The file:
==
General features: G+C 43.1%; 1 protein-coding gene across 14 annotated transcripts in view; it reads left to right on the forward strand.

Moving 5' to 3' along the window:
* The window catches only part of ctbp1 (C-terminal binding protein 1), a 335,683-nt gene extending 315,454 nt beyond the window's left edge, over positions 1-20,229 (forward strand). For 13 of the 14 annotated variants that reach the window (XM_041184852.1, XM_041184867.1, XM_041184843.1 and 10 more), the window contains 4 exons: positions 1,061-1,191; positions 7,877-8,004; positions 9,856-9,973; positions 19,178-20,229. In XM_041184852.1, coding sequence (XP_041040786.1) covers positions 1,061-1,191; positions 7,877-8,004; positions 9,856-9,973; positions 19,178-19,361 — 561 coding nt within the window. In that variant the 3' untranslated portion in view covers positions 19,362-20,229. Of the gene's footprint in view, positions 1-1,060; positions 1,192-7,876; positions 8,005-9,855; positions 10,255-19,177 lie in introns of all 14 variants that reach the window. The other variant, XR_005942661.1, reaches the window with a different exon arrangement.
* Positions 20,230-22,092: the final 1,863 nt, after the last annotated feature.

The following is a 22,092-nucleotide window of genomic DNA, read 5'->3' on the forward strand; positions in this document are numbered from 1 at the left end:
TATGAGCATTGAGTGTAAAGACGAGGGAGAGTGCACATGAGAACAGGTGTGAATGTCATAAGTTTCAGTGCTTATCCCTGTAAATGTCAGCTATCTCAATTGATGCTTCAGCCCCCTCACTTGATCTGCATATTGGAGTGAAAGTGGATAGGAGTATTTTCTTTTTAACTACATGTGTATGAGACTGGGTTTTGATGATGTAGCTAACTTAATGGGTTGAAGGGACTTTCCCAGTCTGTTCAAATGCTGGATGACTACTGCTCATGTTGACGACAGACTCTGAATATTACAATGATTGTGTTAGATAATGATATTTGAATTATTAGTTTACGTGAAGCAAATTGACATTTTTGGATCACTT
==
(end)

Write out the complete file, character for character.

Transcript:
General features: G+C 43.1%; 1 protein-coding gene across 14 annotated transcripts in view; it reads left to right on the forward strand.

Moving 5' to 3' along the window:
* The window catches only part of ctbp1 (C-terminal binding protein 1), a 335,683-nt gene extending 315,454 nt beyond the window's left edge, over positions 1-20,229 (forward strand). For 13 of the 14 annotated variants that reach the window (XM_041184852.1, XM_041184867.1, XM_041184843.1 and 10 more), the window contains 4 exons: positions 1,061-1,191; positions 7,877-8,004; positions 9,856-9,973; positions 19,178-20,229. In XM_041184852.1, coding sequence (XP_041040786.1) covers positions 1,061-1,191; positions 7,877-8,004; positions 9,856-9,973; positions 19,178-19,361 — 561 coding nt within the window. In that variant the 3' untranslated portion in view covers positions 19,362-20,229. Of the gene's footprint in view, positions 1-1,060; positions 1,192-7,876; positions 8,005-9,855; positions 10,255-19,177 lie in introns of all 14 variants that reach the window. The other variant, XR_005942661.1, reaches the window with a different exon arrangement.
* Positions 20,230-22,092: the final 1,863 nt, after the last annotated feature.

The following is a 22,092-nucleotide window of genomic DNA, read 5'->3' on the forward strand; positions in this document are numbered from 1 at the left end:
TATGAGCATTGAGTGTAAAGACGAGGGAGAGTGCACATGAGAACAGGTGTGAATGTCATAAGTTTCAGTGCTTATCCCTGTAAATGTCAGCTATCTCAATTGATGCTTCAGCCCCCTCACTTGATCTGCATATTGGAGTGAAAGTGGATAGGAGTATTTTCTTTTTAACTACATGTGTATGAGACTGGGTTTTGATGATGTAGCTAACTTAATGGGTTGAAGGGACTTTCCCAGTCTGTTCAAATGCTGGATGACTACTGCTCATGTTGACGACAGACTCTGAATATTACAATGATTGTGTTAGATAATGATATTTGAATTATTAGTTTACGTGAAGCAAATTGACATTTTTGGATCACTT